During the height of blueberry season, I got an amazingly good deal on a case of them. We ate some, I made an experimental, very small batch of jam, and then I stuck the rest in the freezer. Now that we are at the height of muscadine grape season, I have foraged several pounds of wild grapes. In doing a little research, I found this article: https://winemakermag.com/461-making-blueberry-wine-tips-from-the-pros  The majority of what I am doing comes directly from their recipe, so go read their article. If you are really interested in winemaking, you might like their magazine.

This is my second attempt at wine. You can find my entries on my first wine on this blogs entries starting about this time last year. It was a straight muscadine wine and I used Montrachet yeast for that batch…as I am using for this batch. The result, is a surprisingly dry, medium to light body wine that is a bit heavy on the alcohol (I overdid the sugar a bit), but not nearly as sweet as you normally find in wines made from muscadines. The color is between a blush and a red. I am pretty pleased with it. So, for my second wine, where I am going to change from the referenced recipe slightly, I’m using 3 pounds of wild muscadine grapes, instead of grape concentrate, and I’m using 11 pounds of blueberries. The blueberries were almost completely thawed, but still cold.

In preparing for the recipe, I did purchase an acid test kit ($8.95) and some blended acid powder from the local homebrew shop (LHBS). I also bought a package of Montrachet yeast. I did not add citric acid to the sugar water and I am not using the teaspoon of tannin. I am also substituting Campden Tablets, crushed, rather than the powdered sodium metabisulfate. The tablets are easy…add one per gallon, so five in this batch.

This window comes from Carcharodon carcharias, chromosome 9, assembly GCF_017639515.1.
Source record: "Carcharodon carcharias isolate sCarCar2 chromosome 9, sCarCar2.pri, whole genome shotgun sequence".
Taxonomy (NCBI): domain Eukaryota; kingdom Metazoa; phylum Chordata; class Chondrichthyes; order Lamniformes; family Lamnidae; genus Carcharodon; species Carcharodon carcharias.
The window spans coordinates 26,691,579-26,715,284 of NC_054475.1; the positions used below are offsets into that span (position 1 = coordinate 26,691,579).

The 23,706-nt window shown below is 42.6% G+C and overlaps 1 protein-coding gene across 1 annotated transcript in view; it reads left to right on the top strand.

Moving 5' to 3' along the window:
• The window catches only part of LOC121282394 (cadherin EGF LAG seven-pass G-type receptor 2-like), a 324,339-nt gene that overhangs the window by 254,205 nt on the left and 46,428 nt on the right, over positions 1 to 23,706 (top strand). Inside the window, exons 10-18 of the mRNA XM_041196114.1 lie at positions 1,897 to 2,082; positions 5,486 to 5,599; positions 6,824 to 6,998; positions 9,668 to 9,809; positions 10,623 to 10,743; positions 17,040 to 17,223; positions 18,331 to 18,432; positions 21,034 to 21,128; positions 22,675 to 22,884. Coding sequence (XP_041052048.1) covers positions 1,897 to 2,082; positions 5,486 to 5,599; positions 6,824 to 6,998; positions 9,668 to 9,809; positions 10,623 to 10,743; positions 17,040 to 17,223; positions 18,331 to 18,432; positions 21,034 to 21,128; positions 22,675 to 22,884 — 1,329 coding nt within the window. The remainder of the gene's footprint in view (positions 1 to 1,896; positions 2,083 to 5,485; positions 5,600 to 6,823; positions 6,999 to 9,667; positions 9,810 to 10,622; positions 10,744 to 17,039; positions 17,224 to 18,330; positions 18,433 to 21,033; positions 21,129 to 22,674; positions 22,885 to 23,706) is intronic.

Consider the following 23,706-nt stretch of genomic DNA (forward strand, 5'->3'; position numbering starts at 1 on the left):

One tablet per gallon: 5 tablets. Easy!

One tablet per gallon: 5 tablets. Easy!

Campden Tablets to kill off any resident bacterias and wild yeasts.

Campden Tablets to kill off any resident bacterias and wild yeasts.

Capmpden Tablets, crushed in a mortar & pestle.

Capmpden Tablets, crushed in a mortar & pestle.

I’m also skipping the potassium sorbate. I may be wrong, but the Campden Tablets are potassium metabisulfate, and I think using them covers it. (As well as the sodium metabisulfate.) Theses chemicals can get to be a little confusing for those of us who were Liberal Arts majors, rather than Chemistry majors! Anyway, I think I have things covered.

Today was all about crushing blueberries,

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crushing muscadine grapes,

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mixing 9 pounds of sugar with hot water,

Sugar and water.

Sugar and water.

…and then adding the crushed Campden Tablets. I added enough water to rinse the crush bucket and bring the total volume to 5 gallons. (Top photo)